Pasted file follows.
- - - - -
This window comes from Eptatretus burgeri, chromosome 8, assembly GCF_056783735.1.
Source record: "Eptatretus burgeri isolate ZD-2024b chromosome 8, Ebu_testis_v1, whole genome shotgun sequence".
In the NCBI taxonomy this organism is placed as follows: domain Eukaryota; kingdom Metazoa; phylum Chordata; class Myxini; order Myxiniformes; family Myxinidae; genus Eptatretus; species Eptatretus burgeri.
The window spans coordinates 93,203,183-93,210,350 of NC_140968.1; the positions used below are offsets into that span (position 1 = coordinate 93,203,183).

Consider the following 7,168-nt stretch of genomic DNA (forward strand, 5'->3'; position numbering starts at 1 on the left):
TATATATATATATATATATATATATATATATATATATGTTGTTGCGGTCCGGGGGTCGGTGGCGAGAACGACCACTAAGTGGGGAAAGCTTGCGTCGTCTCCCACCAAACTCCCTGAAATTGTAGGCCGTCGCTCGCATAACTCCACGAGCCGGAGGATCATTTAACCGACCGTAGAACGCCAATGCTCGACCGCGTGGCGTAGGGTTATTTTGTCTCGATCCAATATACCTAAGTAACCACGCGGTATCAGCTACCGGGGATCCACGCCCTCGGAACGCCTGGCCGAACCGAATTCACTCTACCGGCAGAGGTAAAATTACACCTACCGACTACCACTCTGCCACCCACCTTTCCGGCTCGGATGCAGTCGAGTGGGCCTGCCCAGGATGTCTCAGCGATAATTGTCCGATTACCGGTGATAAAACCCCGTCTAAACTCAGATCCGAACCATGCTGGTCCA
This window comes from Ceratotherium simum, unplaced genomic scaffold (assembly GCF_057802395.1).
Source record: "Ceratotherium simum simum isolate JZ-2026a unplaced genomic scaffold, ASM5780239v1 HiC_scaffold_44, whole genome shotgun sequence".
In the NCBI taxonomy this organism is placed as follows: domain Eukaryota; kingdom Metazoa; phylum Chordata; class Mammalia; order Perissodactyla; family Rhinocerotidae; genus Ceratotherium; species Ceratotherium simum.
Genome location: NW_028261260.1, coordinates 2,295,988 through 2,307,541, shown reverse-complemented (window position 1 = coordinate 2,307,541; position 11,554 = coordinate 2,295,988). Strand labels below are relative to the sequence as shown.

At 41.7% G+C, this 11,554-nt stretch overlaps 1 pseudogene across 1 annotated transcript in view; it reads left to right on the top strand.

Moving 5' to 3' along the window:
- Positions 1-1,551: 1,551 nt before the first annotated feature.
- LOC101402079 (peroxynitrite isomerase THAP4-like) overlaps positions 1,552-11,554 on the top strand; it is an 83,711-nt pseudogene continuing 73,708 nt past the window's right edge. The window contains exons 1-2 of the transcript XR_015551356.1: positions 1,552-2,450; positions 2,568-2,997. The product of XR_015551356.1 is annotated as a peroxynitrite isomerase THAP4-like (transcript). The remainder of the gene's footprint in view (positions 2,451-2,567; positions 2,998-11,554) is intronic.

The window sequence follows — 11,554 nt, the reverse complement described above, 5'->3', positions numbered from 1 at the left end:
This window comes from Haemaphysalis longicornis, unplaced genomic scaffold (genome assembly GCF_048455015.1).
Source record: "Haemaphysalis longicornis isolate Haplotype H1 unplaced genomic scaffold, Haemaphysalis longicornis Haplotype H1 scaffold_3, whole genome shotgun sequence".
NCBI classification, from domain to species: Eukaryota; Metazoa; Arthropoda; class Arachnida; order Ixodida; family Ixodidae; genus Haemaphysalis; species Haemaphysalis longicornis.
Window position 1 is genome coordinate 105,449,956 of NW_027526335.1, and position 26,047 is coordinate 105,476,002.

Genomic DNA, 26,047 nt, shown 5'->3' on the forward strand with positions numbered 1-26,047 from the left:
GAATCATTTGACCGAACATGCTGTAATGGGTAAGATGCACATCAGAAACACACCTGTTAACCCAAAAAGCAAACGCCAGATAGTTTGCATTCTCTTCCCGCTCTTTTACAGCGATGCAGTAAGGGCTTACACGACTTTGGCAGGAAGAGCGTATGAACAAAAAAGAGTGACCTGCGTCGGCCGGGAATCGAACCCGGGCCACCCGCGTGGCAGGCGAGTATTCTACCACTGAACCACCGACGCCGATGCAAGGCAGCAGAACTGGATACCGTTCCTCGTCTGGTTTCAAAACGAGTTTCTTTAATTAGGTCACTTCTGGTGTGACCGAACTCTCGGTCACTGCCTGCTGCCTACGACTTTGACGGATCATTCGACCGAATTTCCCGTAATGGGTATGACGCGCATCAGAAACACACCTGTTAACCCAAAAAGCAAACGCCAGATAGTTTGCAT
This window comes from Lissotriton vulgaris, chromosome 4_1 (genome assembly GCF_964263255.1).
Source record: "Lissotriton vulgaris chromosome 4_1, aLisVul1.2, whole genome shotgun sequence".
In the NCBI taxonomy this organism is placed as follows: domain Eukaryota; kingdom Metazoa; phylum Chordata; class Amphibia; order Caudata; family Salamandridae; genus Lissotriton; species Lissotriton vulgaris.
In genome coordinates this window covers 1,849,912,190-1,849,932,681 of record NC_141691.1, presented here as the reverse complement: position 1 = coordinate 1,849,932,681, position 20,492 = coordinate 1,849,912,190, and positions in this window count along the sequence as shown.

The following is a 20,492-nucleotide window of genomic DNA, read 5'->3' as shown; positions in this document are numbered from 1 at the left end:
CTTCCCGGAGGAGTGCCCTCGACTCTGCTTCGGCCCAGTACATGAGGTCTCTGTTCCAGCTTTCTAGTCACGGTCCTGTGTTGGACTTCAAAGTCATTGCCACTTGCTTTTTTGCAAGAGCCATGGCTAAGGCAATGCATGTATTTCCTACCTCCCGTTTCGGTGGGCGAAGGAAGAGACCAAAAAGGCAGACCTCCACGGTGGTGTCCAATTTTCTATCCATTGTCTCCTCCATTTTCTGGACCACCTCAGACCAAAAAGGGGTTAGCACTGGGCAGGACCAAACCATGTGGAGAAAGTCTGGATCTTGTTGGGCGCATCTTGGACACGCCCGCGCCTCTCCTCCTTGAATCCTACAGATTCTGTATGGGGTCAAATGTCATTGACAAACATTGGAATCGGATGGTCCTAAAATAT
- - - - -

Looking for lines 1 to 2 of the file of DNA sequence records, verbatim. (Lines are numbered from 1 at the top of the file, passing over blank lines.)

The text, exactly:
This window comes from Eptatretus burgeri, chromosome 8, assembly GCF_056783735.1.
Source record: "Eptatretus burgeri isolate ZD-2024b chromosome 8, Ebu_testis_v1, whole genome shotgun sequence".